Insurance Bulletin, 16 July 2015
In this issue: Regulation and legislation; Market developments; Court cases and arbitration.
1. Regulation and legislation
Europe: Joint committee of ESAs consult on the prudential assessment of acquisitions and increases of qualifying holdings
The joint committee of the three European Supervisory Authorities (ESAs) has launched a public consultation paper on draft updated guidelines for the prudential assessment of acquisitions and increases of qualifying holdings in the financial sector. Together, the European Banking Authority, the European Insurance and Occupational Pensions Authority and the European Securities and Markets Authority, reviewed and updated the existing guidelines drawn up in December 2008 by the three former EU financial committees (CEBS, CESR and CEIOPS).
The guidelines are intended to bring into line the supervisory practices in the financial sector throughout the EU and further clarify the position of proposed acquirers in relation to notifying the competent supervisory authorities that they are responsible for the prudential supervision of the undertaking. Common procedures are defined to assist supervisory authorities in the assessment process as laid out in EU legislation.
Details of the changes to the 2008 guidelines have not been provided. However, there is some suggestion that the ESAs have attempted to clarify the concept of indirect acquisitions of qualifying holdings and the meaning of “acting in concert”.
A public hearing on the draft guidelines will be held by the ESAs in London on the 20 August 2015 at the premises of the European Banking Authority. The deadline for responses to the consultation is the 2 October 2015.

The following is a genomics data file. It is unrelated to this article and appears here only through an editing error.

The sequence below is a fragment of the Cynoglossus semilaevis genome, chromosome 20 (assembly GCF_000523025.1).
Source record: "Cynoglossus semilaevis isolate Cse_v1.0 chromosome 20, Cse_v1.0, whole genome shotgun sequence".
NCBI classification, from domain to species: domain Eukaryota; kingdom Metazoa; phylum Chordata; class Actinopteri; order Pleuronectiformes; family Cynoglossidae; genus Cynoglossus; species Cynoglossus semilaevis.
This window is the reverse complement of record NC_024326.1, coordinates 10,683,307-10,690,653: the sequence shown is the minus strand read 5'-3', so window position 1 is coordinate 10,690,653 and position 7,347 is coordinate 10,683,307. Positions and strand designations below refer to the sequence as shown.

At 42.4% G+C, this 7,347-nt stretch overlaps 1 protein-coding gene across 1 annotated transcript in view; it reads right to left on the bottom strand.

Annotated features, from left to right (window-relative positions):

For more information, please contact Lucinda Rutter, Associate, on +44 (0)20 7264 8226, or email@example.com, or your usual contact at HFW.
Hong Kong: Insurance Companies (Amendment) Bill 2014 has passed into law
The Insurance Companies (Amendment) Bill 2014 (Bill) was passed by the Hong Kong Legislative Council on 10 July 2015. The Bill amends the Insurance Companies Ordinance, and renames it the Insurance Ordinance. The Insurance Ordinance will launch in three stages, over two to three years, to allow for a transition from regulation by the Commissioner of Insurance (OCI) and the existing self-regulatory regime for insurance intermediaries to regulation by the independent Insurance Authority.
As stage 1, the government plans to form the Provisional Insurance Authority (PIA) by the end of this year. The PIA will hire staff and lease offices etc. In stage 2, which is likely to take place in 2016, the PIA will be renamed Insurance Authority and will take up the existing duties of the OCI such as the prudential and conduct regulation of insurers and enforcing the anti-money laundering regulatory regime. During stage 2, the self-regulation of insurance intermediaries will continue but preparations will be carried out for stage 3 in which the independent Insurance Authority will take over these functions. Stage 3 is a major shift - a statutory licensing regime for insurance intermediaries will replace the existing self-regulatory regime (administered by the Insurance Agents Registration Board, the Confederation of Insurance Brokers and the Professional Insurance Brokers Association).
We have previously written about the Bill1 and the most recent amendments thereto (all of which were adopted)2.
For more information, please contact Caroline Thomas, Senior Associate, on +852 3983 7664, or firstname.lastname@example.org, or your usual contact at HFW.
2. Market developments